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Sell Charcoal to Buy Food: North Korean Children on Street To Support Themselves

“The children are so diligent and determined. People are astonished because they are out on the streets even before the roosters have crowed, shouting ‘charcoal for sale!” said the source.

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Children hold flowers as they pay their respects before the giant bronze statues of late North Korean leaders Kim Il Sung and his son Kim Jong Il during the anniversary of the end of World War II and liberation from Japanese colonial rule in Pyongyang, North Korea on Wednesday, Aug. 15, 2018. North Korea has marked the anniversary with a series of ceremonies ahead of what is expected to be a much bigger event next month, the 70th anniversary of its national foundation day. (AP Photo/Ng Han Guan)RFERL

North Korean teenagers in some areas of the country are giving up their studies to take menial jobs because their parents cannot adequately provide for them, while authorities who know about the problem aren’t taking any steps to help, sources in affected areas said.

A source from South Pyongan province told RFA’s Korean Service in an interview Thursday that hungry teens are turning to peddling charcoal used for cooking to support themselves.

“Recently in provincial cities, including Pyongsong, there has been a sudden increase in the number of teenagers selling charcoal for a living,” the source said.

“With the money their parents make, eating three meals a day is difficult, so they become street peddlers.”

Peddling charcoal is a fairly easy business to get into, because it can be done by practically everyone and it requires no seed money, the source explained.

“Kids who sell the charcoals are mostly middle school and high school students. Some of them are elementary school students who are not even 10 years old,” the source said.

But the source noted that although getting into the business is easy, the job itself is not.

“They carry bags of charcoal much bigger than they are, on their back, and they start selling it from dawn,” the source said, adding, “Then they will walk more than 4 kilometers (about 2.5 miles) to get more charcoal so they can sell it the next day, then walk back home. It’s really hard work,” said the source.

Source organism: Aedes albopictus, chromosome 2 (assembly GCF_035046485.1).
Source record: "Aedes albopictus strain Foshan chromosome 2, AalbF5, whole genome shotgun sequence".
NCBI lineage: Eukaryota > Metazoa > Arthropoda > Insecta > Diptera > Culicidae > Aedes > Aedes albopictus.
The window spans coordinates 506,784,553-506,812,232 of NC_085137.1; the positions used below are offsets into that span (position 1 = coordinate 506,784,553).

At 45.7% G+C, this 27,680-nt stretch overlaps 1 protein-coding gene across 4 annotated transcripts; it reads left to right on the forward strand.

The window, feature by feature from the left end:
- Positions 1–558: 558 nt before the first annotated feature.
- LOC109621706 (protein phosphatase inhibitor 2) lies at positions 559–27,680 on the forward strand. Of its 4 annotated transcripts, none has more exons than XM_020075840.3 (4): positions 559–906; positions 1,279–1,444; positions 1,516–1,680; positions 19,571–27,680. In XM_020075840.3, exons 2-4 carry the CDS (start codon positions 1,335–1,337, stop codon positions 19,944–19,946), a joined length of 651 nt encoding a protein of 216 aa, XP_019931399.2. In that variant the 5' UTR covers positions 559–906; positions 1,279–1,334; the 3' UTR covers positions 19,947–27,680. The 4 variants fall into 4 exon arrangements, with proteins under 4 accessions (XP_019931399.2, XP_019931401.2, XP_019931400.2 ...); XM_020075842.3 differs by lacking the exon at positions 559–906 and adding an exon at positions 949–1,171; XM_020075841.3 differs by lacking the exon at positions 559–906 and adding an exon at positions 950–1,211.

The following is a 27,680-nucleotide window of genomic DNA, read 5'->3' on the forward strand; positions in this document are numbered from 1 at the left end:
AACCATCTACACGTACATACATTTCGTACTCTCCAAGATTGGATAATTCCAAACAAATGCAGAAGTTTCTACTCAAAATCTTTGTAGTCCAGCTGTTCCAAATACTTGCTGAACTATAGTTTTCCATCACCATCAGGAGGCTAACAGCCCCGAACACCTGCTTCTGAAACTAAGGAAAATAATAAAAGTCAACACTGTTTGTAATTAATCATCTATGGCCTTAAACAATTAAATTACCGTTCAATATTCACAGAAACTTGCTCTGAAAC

charcoal
“You can see the teenagers selling charcoal very early in the morning in residential areas of the rural communities near Ryongchon town,” said the source. Pixabay

“These kids have to sell all the charcoal they have if they want to buy food for the next day, so even before dawn they are walking around the densely populated neighborhood with their charcoal bags on their back,” the source said. According to the source the kids can sell the charcoal for 1,500 North Korean won (19 cents) per kilo.

The source said that the best time to sell charcoal is in the morning, because this is when housewives need to start preparing food for the day before they go to the local market.

“They walk around shouting “Charcoal for sale!” in the neighborhoods at 5am, breaking the silence of apartments and residences, and stirring up sympathy.”

While charcoal is a needed commodity, it is the sympathy for the children that most likely drives sales.

“People in the neighborhood feel pity, so they come down from their apartment to buy charcoal from these children,” said a second source from North Pyongan province.